ARTS POLICY - COPYRIGHT
Copyright Agency Limited [CAL] distributed $23.5m. in the financial year
2000-01. This sum should have been enough to keep all Australian authors
in frugal comfort. It doesnít. Indeed, one danger from CALís
boasting about its $23.5m. pay-out is that politicians and the public
may conclude that writers no longer need grants from the Literature Fund
of the Australia Council.
handful of Australian writers have ever lived off royalties from the
sale of books. The usual contract brings ten per cent of the shop price.
Sales of 5,000 are considered high. If the cover price is $40, gross
earnings for at least a yearís fulltime effort will be $20,000, minus
costs of creation.
though the mean for an annual CAL cheque is only $300 or so dollars,
that amount is a weekís income for many fulltime authors.
1960s, the prime threat to authorsí incomes has not been from pirated
editions but photocopied pages, principally for use in classrooms once
it became easy to run off thirty or 300 copies of a poem or a chapter.
The volume in the library from which the copies were made was the only
one that earned royalties. During the 1970s, Judith Wrightís royalties
were more than halved by the photocopier. CAL estimates that over a
billion pages are now copied each year.
among authors that copyright payments would redress this loss of income
has not been met. CAL paid book authors only $616, 167. So where did the
other $23m. end up?
newsletter went some way to an answer but was coy about three concerns:
one, the imbalance between receipts to authors and to their publishers;
two, the percentage passed overseas; and three, CALís own take.
first point, the raw figures show that authors got 8 per cent and book
publishers 48 per cent. The assumption is that publishers will pass on a
share to their authors. The arguments that CAL advances to support its
faith that such transfers take place are nothing if not inventive.
Authors are supposed to prefer this round-about method for tax
minimisation, or for its administrative ease. This explanation sits
uneasily with CALís promise to develop methods for tracking those
looked-for allocations. The inquiry is a belated attempt to deflect
authorsí complaints that not all publishers are splitting their
the $10m. pay-out to book publishers has not increased average royalty
rates or advances. Nor has it put books back into print. On the
contrary, if a publisher can get a government cheque in the mail from
mass photocopying, why incur the costs of reproduction and distribution?
CAL sends $4. 3m., 19 per cent of its total payout, to collecting
societies abroad. Those overseas agencies collect one-tenth of that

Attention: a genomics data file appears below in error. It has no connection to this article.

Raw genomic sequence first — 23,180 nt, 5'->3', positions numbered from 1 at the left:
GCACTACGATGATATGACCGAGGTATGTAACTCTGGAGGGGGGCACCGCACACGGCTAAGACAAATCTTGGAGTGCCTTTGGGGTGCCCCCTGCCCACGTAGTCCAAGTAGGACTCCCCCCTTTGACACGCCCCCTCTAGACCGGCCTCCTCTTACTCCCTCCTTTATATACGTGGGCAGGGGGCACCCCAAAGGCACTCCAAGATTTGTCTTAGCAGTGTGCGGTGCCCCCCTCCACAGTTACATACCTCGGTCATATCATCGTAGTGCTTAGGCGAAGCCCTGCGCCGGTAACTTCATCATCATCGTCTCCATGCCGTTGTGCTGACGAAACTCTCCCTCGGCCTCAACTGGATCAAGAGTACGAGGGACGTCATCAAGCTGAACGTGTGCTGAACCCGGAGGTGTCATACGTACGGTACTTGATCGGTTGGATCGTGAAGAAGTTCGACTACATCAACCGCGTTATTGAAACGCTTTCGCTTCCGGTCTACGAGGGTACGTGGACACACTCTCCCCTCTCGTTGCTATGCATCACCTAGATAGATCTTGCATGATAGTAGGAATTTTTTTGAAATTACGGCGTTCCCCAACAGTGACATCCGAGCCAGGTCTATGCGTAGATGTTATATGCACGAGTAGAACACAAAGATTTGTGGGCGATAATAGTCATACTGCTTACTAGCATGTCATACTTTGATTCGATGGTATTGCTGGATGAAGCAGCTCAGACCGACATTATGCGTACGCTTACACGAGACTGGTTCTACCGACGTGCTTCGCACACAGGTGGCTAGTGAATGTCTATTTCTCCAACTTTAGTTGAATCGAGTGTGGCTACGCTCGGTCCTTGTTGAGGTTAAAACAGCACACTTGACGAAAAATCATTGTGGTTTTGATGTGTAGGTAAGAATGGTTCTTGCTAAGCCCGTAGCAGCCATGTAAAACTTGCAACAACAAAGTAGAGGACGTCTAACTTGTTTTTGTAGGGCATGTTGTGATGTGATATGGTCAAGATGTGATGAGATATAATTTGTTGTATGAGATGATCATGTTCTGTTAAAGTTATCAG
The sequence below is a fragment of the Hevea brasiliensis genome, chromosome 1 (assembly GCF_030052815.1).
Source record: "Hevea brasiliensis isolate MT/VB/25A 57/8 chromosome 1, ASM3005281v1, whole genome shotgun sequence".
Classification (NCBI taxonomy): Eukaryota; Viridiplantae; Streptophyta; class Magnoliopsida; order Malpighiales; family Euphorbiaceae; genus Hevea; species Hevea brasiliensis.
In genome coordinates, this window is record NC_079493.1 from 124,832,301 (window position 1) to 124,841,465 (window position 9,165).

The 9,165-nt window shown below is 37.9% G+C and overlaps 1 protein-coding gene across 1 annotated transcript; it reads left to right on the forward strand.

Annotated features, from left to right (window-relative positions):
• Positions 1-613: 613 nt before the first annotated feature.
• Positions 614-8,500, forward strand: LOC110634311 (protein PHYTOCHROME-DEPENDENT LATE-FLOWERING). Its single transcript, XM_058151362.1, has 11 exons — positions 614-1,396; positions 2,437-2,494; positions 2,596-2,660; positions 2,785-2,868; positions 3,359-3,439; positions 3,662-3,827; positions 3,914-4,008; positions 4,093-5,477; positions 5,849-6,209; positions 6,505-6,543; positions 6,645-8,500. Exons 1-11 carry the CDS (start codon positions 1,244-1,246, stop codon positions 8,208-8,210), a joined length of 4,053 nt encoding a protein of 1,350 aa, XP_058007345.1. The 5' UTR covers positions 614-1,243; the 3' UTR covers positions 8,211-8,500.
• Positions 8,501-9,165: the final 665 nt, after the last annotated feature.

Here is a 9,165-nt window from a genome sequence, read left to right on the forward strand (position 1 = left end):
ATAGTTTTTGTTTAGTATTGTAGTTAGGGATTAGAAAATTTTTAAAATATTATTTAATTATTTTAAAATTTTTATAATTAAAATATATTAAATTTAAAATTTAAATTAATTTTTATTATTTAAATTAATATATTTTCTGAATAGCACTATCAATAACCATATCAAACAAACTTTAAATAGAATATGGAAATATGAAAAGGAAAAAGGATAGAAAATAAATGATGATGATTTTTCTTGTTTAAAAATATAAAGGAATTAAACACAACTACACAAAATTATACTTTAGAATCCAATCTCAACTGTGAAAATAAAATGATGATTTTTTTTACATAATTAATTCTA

amount on behalf of Australians. Hence, CAL spends as much calculating
the debt to foreigners as it receives from equivalent agencies abroad.
Is this another case of Australia playing the good trader while Europe
and the US reap the benefits?
CALís September newsletter did not break down its own revenues. CAL
stresses that it is a not-for-profit organisation. What its public
relations material does not highlight is that, like all administrators,
it extracts a fee of $4m. from its members. For instance, these expenses
include overseas trips to negotiate with foreign collecting agencies.
CAL begins to looks like another make-work scheme for lawyers, none of whom would work there for the average authorís income. To add insult to injury, the Agency was wont to invite authors to seminars at $60 a pop to hear why we are not getting ripped off.
CAL will point out that its bureaucratic rent is essential to
calculating, collecting and distributing the pay-outs. That is true
under the complicated system that applies. It is not in the interest of
CAL, or of copyright lawyers in private practice, to simplify those
payments are allocated at a fraction of a cent for every page of each
individualís work that gets copied, according to a sample, but with
plenty of exemptions for libraries and education. One alternative would
be to exact a smaller fee on every photocopied page before pooling that
sum to fund writers and publishers.
copyright law treats the expression of ideas as an individual
possession, writing is part of a greater conversation. None of us
invents ideas or their expression out of nothing. To treat creativity as
property, like sheep or bricks, reinforces the mentality that
impoverishes writers by devaluing memory and imagination.